Elaine is a Ph.D. student in the Program in the History of Science, broadly interested in eighteenth and nineteenth century natural history. More specifically, she works on botanical classification systems, women writers, collectors, and illustrators, and the place of material objects and specimens in museum and herbarium collections. Focusing on "reproductively ambiguous" species like butterflies, Cryptogams, and corpse flowers, she examines the interplay between science and aesthetics, sexuality and knowledge-production, and empire and "popular" science.
Before coming to Princeton, Elaine received a B.A. in the History of Science, Medicine, and Technology, as well as a minor in African Studies, from the University of Wisconsin-Madison. Past scholarship included investigations into gorilla hunting expeditions to West Africa in the mid-1800s, incorporations of Fang stories of cannibalism and gorilla violence into Western scientific texts, and Alfred Russel Wallace's materialist and evolutionary researches into the spirit world of Victorian seances. Most recently, she has focused on the place of exotic ferns, and especially tree-ferns, in eighteenth and nineteenth century British tropical science.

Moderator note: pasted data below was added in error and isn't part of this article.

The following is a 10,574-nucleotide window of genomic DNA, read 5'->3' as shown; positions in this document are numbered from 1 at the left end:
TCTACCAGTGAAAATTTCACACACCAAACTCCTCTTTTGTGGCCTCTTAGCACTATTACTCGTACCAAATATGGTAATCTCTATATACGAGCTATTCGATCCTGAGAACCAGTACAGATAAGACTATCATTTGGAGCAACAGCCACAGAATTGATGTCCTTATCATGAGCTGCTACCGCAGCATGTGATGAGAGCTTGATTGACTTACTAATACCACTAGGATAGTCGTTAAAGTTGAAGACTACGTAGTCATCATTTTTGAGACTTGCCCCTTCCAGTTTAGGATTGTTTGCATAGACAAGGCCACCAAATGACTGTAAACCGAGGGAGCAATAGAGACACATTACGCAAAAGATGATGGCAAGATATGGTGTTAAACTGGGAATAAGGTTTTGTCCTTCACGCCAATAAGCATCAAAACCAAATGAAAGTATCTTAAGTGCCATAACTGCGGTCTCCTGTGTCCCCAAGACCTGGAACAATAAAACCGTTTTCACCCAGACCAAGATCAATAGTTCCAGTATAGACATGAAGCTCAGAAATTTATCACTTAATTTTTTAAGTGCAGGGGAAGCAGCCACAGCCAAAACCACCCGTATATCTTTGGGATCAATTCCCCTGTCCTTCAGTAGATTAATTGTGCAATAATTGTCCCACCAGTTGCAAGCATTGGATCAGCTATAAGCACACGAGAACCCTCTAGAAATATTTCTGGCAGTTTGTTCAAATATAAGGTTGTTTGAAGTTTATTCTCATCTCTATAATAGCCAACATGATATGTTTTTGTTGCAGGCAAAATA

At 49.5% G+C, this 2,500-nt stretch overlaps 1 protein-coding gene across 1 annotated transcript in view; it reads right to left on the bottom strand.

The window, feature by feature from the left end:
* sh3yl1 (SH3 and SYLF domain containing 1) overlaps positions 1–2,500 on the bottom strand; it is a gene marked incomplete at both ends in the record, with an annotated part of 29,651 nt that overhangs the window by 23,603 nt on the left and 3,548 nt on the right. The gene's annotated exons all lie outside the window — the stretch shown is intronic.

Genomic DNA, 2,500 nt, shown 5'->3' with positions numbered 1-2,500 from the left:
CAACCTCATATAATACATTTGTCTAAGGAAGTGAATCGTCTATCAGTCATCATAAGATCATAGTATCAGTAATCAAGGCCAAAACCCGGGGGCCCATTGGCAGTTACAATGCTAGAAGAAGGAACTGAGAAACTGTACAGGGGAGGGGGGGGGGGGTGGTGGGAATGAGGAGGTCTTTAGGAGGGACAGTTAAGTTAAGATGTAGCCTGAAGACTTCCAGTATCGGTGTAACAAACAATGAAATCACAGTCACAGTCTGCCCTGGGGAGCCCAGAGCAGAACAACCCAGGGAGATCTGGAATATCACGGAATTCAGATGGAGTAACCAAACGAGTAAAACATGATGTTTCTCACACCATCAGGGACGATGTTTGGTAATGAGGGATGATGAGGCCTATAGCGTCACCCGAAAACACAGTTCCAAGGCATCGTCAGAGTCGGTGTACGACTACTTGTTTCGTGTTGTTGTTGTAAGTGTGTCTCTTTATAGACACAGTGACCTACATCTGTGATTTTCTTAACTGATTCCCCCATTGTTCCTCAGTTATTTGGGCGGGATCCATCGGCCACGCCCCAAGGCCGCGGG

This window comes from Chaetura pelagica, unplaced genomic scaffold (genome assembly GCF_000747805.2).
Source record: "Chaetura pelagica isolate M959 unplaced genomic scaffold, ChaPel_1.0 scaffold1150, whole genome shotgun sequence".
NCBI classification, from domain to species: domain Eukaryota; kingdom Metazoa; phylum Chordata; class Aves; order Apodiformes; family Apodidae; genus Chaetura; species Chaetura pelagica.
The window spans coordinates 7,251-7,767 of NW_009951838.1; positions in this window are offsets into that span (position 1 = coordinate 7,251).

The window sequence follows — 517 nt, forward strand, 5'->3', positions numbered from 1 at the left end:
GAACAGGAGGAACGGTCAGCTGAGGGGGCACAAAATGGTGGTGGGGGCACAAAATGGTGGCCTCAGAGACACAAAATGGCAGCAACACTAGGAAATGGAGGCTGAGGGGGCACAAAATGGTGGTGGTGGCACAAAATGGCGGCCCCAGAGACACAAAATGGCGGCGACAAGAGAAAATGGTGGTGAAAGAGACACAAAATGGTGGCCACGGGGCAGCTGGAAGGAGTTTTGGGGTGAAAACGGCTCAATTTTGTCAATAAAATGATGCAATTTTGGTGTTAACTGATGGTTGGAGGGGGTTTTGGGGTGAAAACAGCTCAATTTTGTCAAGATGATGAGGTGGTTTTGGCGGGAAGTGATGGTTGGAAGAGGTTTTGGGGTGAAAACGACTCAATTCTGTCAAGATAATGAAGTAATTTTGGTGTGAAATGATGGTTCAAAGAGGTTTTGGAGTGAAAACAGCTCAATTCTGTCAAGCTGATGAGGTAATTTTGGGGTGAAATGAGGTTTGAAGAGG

While at Wisconsin, Elaine worked as Special Collections Assistant at the Lawrence Jacobsen Primate Library, where she developed a digital collection of primates in art and illustration. She also worked at the Oral History Program of the University of Wisconsin Archives. In her non-professional life, Elaine practices taxidermy and writes fiction. Her most recent work can be found in The Public Domain Review and The Appendix.